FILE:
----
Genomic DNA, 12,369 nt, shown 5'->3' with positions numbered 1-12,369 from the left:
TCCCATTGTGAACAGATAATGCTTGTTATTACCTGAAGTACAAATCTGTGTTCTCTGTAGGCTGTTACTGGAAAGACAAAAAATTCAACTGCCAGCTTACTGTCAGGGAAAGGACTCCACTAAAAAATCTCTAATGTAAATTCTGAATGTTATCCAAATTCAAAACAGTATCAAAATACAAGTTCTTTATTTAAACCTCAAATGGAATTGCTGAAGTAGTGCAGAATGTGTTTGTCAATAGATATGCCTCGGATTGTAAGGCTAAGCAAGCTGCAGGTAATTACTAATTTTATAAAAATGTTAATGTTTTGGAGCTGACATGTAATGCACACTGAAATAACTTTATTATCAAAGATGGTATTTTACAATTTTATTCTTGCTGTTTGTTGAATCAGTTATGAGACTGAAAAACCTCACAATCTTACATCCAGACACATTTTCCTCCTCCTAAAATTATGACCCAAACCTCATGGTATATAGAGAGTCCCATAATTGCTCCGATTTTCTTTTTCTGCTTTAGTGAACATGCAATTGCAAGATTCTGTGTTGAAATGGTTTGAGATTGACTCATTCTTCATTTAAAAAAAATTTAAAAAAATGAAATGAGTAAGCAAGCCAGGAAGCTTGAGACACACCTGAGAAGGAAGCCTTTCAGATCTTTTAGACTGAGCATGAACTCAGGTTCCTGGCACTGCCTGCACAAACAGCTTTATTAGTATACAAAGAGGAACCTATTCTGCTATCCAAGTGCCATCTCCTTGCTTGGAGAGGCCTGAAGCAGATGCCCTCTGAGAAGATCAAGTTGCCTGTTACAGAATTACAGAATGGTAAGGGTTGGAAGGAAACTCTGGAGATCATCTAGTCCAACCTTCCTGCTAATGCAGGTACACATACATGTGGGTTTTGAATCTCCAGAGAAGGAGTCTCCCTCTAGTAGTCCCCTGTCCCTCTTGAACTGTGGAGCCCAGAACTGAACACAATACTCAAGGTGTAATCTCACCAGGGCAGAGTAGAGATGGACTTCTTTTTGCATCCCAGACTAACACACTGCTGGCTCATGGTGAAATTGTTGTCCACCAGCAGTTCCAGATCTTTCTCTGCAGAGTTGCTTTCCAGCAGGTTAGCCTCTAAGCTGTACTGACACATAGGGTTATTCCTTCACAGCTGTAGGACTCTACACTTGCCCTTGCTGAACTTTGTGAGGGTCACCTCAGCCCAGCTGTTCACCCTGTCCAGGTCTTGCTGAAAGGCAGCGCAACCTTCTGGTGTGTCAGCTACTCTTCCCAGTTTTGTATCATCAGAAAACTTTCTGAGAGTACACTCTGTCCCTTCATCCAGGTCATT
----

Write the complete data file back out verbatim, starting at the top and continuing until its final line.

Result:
Genomic DNA, 12,369 nt, shown 5'->3' with positions numbered 1-12,369 from the left:
TCCCATTGTGAACAGATAATGCTTGTTATTACCTGAAGTACAAATCTGTGTTCTCTGTAGGCTGTTACTGGAAAGACAAAAAATTCAACTGCCAGCTTACTGTCAGGGAAAGGACTCCACTAAAAAATCTCTAATGTAAATTCTGAATGTTATCCAAATTCAAAACAGTATCAAAATACAAGTTCTTTATTTAAACCTCAAATGGAATTGCTGAAGTAGTGCAGAATGTGTTTGTCAATAGATATGCCTCGGATTGTAAGGCTAAGCAAGCTGCAGGTAATTACTAATTTTATAAAAATGTTAATGTTTTGGAGCTGACATGTAATGCACACTGAAATAACTTTATTATCAAAGATGGTATTTTACAATTTTATTCTTGCTGTTTGTTGAATCAGTTATGAGACTGAAAAACCTCACAATCTTACATCCAGACACATTTTCCTCCTCCTAAAATTATGACCCAAACCTCATGGTATATAGAGAGTCCCATAATTGCTCCGATTTTCTTTTTCTGCTTTAGTGAACATGCAATTGCAAGATTCTGTGTTGAAATGGTTTGAGATTGACTCATTCTTCATTTAAAAAAAATTTAAAAAAATGAAATGAGTAAGCAAGCCAGGAAGCTTGAGACACACCTGAGAAGGAAGCCTTTCAGATCTTTTAGACTGAGCATGAACTCAGGTTCCTGGCACTGCCTGCACAAACAGCTTTATTAGTATACAAAGAGGAACCTATTCTGCTATCCAAGTGCCATCTCCTTGCTTGGAGAGGCCTGAAGCAGATGCCCTCTGAGAAGATCAAGTTGCCTGTTACAGAATTACAGAATGGTAAGGGTTGGAAGGAAACTCTGGAGATCATCTAGTCCAACCTTCCTGCTAATGCAGGTACACATACATGTGGGTTTTGAATCTCCAGAGAAGGAGTCTCCCTCTAGTAGTCCCCTGTCCCTCTTGAACTGTGGAGCCCAGAACTGAACACAATACTCAAGGTGTAATCTCACCAGGGCAGAGTAGAGATGGACTTCTTTTTGCATCCCAGACTAACACACTGCTGGCTCATGGTGAAATTGTTGTCCACCAGCAGTTCCAGATCTTTCTCTGCAGAGTTGCTTTCCAGCAGGTTAGCCTCTAAGCTGTACTGACACATAGGGTTATTCCTTCACAGCTGTAGGACTCTACACTTGCCCTTGCTGAACTTTGTGAGGGTCACCTCAGCCCAGCTGTTCACCCTGTCCAGGTCTTGCTGAAAGGCAGCGCAACCTTCTGGTGTGTCAGCTACTCTTCCCAGTTTTGTATCATCAGAAAACTTTCTGAGAGTACACTCTGTCCCTTCATCCAGGTCATT